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Introduction: Lung cancer is the leading cause of cancer deaths in the United States, but there are low screening rates across the country. While the prevalence of smoking in the LGBTQ population is disproportionately high, the LGBTQ community may have decreased access to screening, since they are reported to be less likely to have health insurance, more likely to receive inferior care or be denied care. The objective of this project was to better understand the knowledge, beliefs, and attitudes toward lung cancer screening in the LGBTQ community in Philadelphia in order to develop appropriate, community-focused educational materials to increase lung cancer screening in this population.

Methods: In-depth interviews were conducted with three key informants and one community member. Key informants were healthcare providers or community leaders with extensive experience working with the LGBTQ community. The community member was an individual who identifies as LGBTQ and fits the lung cancer screening eligibility criteria (age 55-80, 30 pack-year history, current/former smoker who has quit in the past 15 years). Interviewees were asked about their or the LGBTQ community’s knowledge, attitudes, and beliefs about lung cancer and screening. Motivational factors, barriers to screening, suggested messengers of information, and potential education strategies were also discussed in the interviews. The qualitative data from interviews was analyzed using direct content analysis through NVIVO Pro 12.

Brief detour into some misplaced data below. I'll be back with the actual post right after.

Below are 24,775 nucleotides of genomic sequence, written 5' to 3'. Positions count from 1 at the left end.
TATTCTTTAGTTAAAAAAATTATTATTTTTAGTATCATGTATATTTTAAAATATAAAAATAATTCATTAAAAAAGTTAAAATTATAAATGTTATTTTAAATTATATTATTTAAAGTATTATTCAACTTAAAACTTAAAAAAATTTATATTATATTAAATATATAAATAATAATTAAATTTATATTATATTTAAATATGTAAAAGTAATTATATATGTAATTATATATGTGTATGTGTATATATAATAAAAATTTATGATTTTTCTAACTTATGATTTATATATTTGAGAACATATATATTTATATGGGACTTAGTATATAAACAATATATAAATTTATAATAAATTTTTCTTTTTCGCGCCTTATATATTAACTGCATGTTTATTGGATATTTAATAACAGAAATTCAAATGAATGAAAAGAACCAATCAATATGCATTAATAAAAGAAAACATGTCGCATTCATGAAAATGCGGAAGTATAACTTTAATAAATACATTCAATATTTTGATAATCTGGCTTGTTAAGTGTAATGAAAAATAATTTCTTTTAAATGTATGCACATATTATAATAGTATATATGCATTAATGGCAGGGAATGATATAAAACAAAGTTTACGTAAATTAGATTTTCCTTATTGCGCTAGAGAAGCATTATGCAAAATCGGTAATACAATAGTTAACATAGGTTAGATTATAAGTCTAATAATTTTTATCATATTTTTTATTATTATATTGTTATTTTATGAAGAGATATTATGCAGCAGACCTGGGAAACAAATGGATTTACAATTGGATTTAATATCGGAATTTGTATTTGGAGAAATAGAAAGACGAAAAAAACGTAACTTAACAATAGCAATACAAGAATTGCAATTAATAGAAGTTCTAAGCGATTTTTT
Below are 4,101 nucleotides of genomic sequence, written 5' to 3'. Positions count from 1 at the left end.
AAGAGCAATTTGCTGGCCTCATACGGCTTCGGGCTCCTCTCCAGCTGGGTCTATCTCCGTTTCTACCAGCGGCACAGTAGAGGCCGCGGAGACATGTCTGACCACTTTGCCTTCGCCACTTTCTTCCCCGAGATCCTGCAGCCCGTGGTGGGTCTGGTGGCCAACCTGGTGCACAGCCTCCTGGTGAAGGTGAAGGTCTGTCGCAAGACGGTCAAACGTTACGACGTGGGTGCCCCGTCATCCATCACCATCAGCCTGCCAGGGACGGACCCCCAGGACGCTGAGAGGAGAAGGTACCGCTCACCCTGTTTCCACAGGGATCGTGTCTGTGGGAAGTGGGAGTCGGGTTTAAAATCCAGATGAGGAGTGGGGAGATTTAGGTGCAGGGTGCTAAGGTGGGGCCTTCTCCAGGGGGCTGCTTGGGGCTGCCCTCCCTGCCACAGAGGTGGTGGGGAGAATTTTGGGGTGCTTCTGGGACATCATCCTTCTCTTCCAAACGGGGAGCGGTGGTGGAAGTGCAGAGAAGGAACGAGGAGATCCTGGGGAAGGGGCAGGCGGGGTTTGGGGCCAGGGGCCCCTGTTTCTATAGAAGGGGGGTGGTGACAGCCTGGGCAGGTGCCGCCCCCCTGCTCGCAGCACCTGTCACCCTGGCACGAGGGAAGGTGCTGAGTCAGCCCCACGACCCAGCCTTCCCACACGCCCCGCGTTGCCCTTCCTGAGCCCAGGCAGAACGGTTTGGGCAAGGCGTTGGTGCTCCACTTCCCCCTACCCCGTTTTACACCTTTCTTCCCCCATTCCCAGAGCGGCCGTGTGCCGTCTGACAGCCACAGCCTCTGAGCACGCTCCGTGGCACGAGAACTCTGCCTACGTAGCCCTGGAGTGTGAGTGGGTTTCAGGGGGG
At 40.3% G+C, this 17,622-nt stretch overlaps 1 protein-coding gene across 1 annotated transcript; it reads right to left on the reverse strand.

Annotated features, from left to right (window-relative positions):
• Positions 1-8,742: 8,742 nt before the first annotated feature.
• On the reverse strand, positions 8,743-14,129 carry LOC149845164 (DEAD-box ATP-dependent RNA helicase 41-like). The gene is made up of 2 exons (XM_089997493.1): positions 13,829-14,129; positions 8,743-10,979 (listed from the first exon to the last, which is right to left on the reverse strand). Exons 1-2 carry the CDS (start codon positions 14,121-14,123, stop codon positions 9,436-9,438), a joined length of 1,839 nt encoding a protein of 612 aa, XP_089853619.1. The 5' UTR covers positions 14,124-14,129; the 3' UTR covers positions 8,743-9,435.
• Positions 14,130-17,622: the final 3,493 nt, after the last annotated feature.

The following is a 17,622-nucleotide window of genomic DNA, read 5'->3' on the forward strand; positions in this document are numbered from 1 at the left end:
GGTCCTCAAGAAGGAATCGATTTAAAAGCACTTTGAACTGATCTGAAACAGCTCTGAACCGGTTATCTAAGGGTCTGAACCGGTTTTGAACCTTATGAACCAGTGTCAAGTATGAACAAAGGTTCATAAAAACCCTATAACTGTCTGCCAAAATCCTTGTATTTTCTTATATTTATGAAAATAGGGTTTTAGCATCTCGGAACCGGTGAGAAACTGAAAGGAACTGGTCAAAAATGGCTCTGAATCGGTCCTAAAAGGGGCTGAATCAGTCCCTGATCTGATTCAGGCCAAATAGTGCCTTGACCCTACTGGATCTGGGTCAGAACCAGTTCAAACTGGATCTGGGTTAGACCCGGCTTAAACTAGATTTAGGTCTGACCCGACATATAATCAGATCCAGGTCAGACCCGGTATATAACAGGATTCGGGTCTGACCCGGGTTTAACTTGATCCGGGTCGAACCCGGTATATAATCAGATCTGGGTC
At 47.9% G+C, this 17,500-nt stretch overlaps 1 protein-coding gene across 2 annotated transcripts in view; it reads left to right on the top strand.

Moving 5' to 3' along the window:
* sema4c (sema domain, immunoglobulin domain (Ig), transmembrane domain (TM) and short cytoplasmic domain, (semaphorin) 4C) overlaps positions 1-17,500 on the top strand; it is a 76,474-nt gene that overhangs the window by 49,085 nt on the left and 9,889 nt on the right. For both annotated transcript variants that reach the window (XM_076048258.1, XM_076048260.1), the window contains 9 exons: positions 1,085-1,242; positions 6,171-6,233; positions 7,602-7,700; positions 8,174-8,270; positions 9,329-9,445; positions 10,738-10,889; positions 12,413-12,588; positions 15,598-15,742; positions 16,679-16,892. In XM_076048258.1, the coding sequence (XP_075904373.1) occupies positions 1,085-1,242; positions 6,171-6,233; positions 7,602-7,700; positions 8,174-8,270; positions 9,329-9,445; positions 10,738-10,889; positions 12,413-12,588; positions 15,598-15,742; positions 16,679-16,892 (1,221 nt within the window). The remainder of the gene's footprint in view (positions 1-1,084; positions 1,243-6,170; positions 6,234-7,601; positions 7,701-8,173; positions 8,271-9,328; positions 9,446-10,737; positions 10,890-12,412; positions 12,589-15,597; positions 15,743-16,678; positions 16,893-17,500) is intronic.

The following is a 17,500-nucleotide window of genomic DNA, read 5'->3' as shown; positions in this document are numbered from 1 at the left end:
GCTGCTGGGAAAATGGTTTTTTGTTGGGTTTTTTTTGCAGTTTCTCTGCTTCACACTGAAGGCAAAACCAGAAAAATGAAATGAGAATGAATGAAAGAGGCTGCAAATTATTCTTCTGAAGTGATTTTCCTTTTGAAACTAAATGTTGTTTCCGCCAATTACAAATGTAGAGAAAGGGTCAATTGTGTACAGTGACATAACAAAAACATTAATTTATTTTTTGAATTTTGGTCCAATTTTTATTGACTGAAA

Results: Preliminary data indicate that there is an overall lack of knowledge and awareness about lung cancer screening. Key informants cited fear and perceived cost or insurance issues as barriers, while the community member emphasized lack of time. Taking control of one’s health and the chance to improve longevity were identified as motivating factors. Additional interviews are pending.

Conclusion: There is a need for LGBTQ-centered materials to educate the community about lung cancer and screening. Information should be delivered by individuals or groups who are trusted by the community. Materials should address basic information about lung cancer, its risk factors, and the screening process, and should empower individuals to play an active role in their health and their care.